Fig. 4

Horizontal cross section of the sensitivities of the all-sky airglow/aurora imager #16–21 measured by an integrating sphere of NIPR

Figure 5 shows examples of an auroral image and keograms for the 630.0 nm emission obtained by these all-sky airglow/aurora imagers on March 30, 2017 during the 1st ERG-ground campaign observations. Five imagers at GAK, ATH, KAP, HUS, and NYR were in operation during the campaign. The keograms are the time sequence of meridional cross sections of the auroral images in geographic latitudes. The all-sky images are converted to geographical coordinates, assuming the height of auroras at 400 km. This height assumption is higher than typical airglow and auroral altitudes. We adopted this assumption because stable auroral red (SAR) arcs [typical altitudes are ~ 400 km (e.g., Rees and Roble 1975; Okano and Kim 1987)] were observed in the images. This night is during the recovery phase of the moderate geomagnetic storm that started on March 27, 2017.
Fig. 5

North-south keograms of 630.0 nm emission (ae) and an image (f) of 630.0-nm auroras obtained by the all-sky airglow/aurora imagers on March 30, 2017 at GAK, ATH, KAP, HUS, and NYR. They are shown in geographical coordinates. Black vertical dashed lines indicate the time of zero MLT. Red vertical dashed line in (c) is the timing when the image in (f) was taken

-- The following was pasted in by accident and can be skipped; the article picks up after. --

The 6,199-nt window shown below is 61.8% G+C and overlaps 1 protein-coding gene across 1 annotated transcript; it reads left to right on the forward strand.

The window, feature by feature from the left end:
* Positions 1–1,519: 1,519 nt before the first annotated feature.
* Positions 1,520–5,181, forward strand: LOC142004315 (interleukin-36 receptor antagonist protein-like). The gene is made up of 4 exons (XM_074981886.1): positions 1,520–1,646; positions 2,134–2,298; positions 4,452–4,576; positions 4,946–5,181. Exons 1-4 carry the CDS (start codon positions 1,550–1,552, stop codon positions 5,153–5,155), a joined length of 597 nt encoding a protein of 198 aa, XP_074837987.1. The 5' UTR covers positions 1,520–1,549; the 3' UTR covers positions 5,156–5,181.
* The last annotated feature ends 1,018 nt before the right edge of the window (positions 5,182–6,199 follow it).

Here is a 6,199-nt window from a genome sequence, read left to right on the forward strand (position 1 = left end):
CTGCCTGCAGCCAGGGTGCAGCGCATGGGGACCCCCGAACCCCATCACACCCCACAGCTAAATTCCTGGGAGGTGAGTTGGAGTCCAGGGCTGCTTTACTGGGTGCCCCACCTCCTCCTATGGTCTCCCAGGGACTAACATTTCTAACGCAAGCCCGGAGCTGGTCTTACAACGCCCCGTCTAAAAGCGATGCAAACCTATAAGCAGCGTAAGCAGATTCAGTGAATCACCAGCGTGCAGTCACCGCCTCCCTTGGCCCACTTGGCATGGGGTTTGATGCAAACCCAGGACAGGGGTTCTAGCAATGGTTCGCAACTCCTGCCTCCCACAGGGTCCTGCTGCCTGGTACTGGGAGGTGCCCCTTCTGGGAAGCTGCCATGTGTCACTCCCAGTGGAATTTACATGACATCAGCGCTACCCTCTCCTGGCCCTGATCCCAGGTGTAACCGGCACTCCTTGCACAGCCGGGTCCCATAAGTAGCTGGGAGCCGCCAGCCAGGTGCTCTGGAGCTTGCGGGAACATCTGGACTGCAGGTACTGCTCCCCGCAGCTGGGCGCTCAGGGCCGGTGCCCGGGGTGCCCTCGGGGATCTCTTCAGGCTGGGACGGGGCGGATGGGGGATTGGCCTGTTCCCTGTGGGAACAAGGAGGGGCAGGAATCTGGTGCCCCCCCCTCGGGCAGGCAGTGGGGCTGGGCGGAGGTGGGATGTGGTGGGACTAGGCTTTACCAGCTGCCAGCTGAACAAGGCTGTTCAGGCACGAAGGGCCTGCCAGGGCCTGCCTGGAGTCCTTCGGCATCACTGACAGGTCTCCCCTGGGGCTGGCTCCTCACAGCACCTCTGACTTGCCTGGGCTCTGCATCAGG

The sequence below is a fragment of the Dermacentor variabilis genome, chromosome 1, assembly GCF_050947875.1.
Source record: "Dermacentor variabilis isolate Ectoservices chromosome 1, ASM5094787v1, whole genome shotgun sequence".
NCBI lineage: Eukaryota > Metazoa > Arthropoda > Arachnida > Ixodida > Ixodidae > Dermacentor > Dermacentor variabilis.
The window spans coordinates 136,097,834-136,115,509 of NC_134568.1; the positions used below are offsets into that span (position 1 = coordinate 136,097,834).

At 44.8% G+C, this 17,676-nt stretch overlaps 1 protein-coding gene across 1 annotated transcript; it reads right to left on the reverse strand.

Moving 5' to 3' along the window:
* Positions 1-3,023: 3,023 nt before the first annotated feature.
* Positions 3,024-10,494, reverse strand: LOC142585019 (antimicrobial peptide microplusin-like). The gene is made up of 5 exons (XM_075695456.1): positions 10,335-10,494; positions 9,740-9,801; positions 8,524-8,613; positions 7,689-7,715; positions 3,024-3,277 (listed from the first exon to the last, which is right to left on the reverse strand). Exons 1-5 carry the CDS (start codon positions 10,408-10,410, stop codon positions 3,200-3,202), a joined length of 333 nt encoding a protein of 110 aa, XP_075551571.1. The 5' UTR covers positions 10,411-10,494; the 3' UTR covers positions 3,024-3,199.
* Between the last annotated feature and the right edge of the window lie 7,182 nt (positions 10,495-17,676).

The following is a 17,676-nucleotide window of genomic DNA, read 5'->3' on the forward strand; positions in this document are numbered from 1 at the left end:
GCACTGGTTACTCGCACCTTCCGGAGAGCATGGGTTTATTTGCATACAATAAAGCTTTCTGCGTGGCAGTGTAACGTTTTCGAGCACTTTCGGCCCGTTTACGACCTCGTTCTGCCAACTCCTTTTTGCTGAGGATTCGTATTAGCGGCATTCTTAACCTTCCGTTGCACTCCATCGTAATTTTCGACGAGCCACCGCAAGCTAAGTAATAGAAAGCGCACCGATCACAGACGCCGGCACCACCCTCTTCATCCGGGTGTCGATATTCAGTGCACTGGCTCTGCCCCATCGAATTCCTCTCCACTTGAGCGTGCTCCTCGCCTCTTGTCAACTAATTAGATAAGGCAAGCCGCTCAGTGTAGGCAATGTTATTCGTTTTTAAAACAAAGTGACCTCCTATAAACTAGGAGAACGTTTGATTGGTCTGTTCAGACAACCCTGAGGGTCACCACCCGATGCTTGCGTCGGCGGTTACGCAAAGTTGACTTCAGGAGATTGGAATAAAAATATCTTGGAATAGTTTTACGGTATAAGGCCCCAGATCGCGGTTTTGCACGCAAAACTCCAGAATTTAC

In the keogram in Fig. 5a, auroral activity is seen in the northern sky of GAK after clouds disappear at 09:20 UT. A detachment of an arc from this northern aurora is observed at ~ 12 UT, indicating a detached SAR arc from the main auroral oval, as reported by Shiokawa et al. (2009b). A similar detachment of the SAR arc is seen at KAP in Fig. 5c at 03 UT. An image of this detached SAR arc is shown in Fig. 5f. This SAR arc is a very thin 630.0-nm arc extended generally in the geomagnetically east–west direction. The intensity is mostly less than 2 kR. The poleward part of the SAR arc below the main oval is filled by weaker 630.0 nm emissions with intensities less than 1 kR, suggesting that there is also precipitation of low-energy electrons in this region. Because the SAR arc is a manifestation of interaction between ring-current high-energy ions with plasmaspheric low-energy electrons, the dynamical variation of SAR arcs provides useful information to monitor this interaction process from the ground. The sky at ATH was mostly clear on this night, but similar SAR arc was not observed at ATH, though ATH is at a longitude between GAK and KAP. This fact indicates longitudinal localization of the observed SAR arc. Active aurora was observed at HUS in Iceland throughout the plotted interval in Fig. 5d, while few activities are seen in NYR in Finland. This difference may be because HUS is at higher geomagnetic latitudes closer to the auroral zone. The combined observations of this night indicate the capability of the PWING all-sky imagers to observe the longitudinal structure of weak aurora/airglow phenomena.